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59

How do the Kobolds remember which parts are trapped? Basically, this answer is about weaving the Kobold's own marking system into the narrative. It does assume you draw your own maps and don't use Dungeon Tiles or anything. Obtain 6 or so pretty looking symbols (they don't need to have meaning, but if they look Draconic it's bonus awesome) Mark every ...


15

This answer basically trades significant amounts of out-of-game prep-time in order to save in-game play-time. For a variety of reasons (but mostly because it’s horribly tedious), I have only used it a few times. The idea is to mark traps on the grid, and then cut up post-it notes and cover the markings. Have to make sure you have sufficiently-opaque post-it ...


13

Draw lines through corners. None of your examples seem correct to me. While almost everyone uses area templates, the rules specify that you have to draw lines out from the chosen center point until you hit an obstruction or reach the limit of the effect’s radius. These are known as lines of effect, and are actual, geometrical, 1-dimensional lines, not ...


11

I did something like this for a specific large passage in a dungeon in my game, the solution that worked well for me was to have trap placement dictated by a hidden pattern At first it might seem like this would be too obvious, but you'd be surprised how difficult it is to work out a pattern when you don't even know if there is a pattern in the first place, ...


9

I typically use non-combat mapping to help show the relative distances between things and the players. This is typically done using a "You are here" dot for the players and simple lines for relevant features. I even use notations on the map to denote distances given the map is often "not to scale". This means that I still build for a combat, but the players ...


9

A megadungeon is simply too large to feasibly represent during play at 1in=5ft scale, even if you were wanting to, without a lot of work. I find that drawing out every section either beforehand or during play in battle-map scale is a lot of work for very little value. It's more effective to save miniature-scale maps for where they are most effective. So ...


8

I've used a "Minesweeper" strategy for this to good effect. To use @Lunin's example: |T 3 T| | T | |T 4 T| | T | |T 4 T| | T ========= |T 4 T T T | T 4 T 4 T 4 T |T 3 T T T =============== Instead of the numbers, I drew a star-like pattern with a point pointing toward a trap (and a dot in the center if that square was ...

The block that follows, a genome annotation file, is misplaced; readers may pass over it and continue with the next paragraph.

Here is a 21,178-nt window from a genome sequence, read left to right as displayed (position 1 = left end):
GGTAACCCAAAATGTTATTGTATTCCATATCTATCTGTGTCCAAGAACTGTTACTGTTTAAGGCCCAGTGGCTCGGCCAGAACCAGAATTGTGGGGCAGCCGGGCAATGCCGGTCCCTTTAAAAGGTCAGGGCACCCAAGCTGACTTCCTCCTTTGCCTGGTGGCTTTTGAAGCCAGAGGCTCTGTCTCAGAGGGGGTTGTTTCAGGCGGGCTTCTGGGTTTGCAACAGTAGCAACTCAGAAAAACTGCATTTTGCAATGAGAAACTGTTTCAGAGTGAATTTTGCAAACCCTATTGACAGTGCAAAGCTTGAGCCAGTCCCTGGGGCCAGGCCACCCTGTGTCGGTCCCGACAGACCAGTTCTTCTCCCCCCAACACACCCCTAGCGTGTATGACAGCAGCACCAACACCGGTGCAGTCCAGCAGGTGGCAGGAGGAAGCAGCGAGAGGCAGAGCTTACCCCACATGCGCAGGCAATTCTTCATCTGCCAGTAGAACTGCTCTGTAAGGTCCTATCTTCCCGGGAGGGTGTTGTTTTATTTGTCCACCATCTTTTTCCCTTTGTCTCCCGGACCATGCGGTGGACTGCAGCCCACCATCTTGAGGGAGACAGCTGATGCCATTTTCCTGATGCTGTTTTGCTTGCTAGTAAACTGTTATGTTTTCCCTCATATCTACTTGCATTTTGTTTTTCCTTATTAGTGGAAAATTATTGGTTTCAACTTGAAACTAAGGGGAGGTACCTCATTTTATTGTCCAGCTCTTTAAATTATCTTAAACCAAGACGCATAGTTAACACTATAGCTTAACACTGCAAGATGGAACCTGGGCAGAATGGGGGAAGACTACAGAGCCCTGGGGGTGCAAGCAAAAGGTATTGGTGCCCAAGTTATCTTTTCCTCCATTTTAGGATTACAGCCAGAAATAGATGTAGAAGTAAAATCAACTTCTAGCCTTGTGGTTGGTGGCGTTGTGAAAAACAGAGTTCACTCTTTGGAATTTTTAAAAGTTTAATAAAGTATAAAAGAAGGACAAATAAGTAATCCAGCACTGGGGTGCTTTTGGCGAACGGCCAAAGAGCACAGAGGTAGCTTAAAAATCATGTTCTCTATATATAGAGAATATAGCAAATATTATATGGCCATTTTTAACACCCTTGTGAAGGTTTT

7

One thing I do may get at the desire to have old/far past portions 'fall off' that you mentioned in your comments: I laminate 8-1/2 x 11 sheets with 1" grid printed on them and use them as "battle sheets." You can draw up many locations ahead of time and do other ones on the fly, keep them in a binder and lay them out (overlapping) as party enters new ...


7

Lego (other plastic building blocks are available). I used them when playing D&D with my brothers many years ago. We had a medieval set, which was just perfect for battles with men in armour. However, you can get the building blocks in a variety of colours, and there are plenty of modern sets. If purchasing new blocks, they can be bought by weight like ...


6

For Necromunda games we used corrugated cardboard spraypainted grey then written on with thick black marker pen. We cut slots to attach pieces to other pieces (with liberal use of bluetack and sellotape) to build towers and walkways and ramps and walls and all sorts. Part of the setup of every game was taking it in turns to grab a bit of terrain and stick it ...


4

A very simple approach, which I'm surprised no one has suggested yet, is to simply not decide in advance. Say there are 100 squares, and you want to have 10 traps. So whenever a PC moves to a square they have not been on before, roll a d20, and on a 1 or 2 they stepped on a trap. Problem solved! Or say there are 5 pit traps and 10 spike traps. Now 1 or 2 ...


4

Yes. For movement to work, the Players tell the DM where and how they want to move, and the DM sorts out the outcome and tells the Players the result. For combat, the Players tells the DM what actions they want to take, and the DM sorts out the outcome of their actions and decisions and tells the Players the results. Rinse and repeat. (It's great ...


4

The values on the table Space, Reach, & Threatened Area Templates are just guidelines, most creatures will follow those rules but not all of them have to. One example of a creature that completely ignores the table can be found on AP#27: Council of Thieves - What Lies in Dust, which has the Aspidochelone, a CR 17 N Colossal creature with a listed Space ...


3

You could use "Secret ink glasses" : you mark the traps on the map with invisible ink, then put the glasses on, and you're the only one that can see traps ! Pretty fun ;) It's called polarizing ink, you can see an example here : Polarizing ink and glasse video example - Youtube


3

Roll20 does that really well, using only your browser. You can use character sheets of many systems, and move tokens. You can restrict access for modifying or seeing token/sheet/handout player by player (or all at once), roll dices on the chat (to prevent cheating), use a fog of war, have several map (but only one at a time is show to the players), ... The ...


3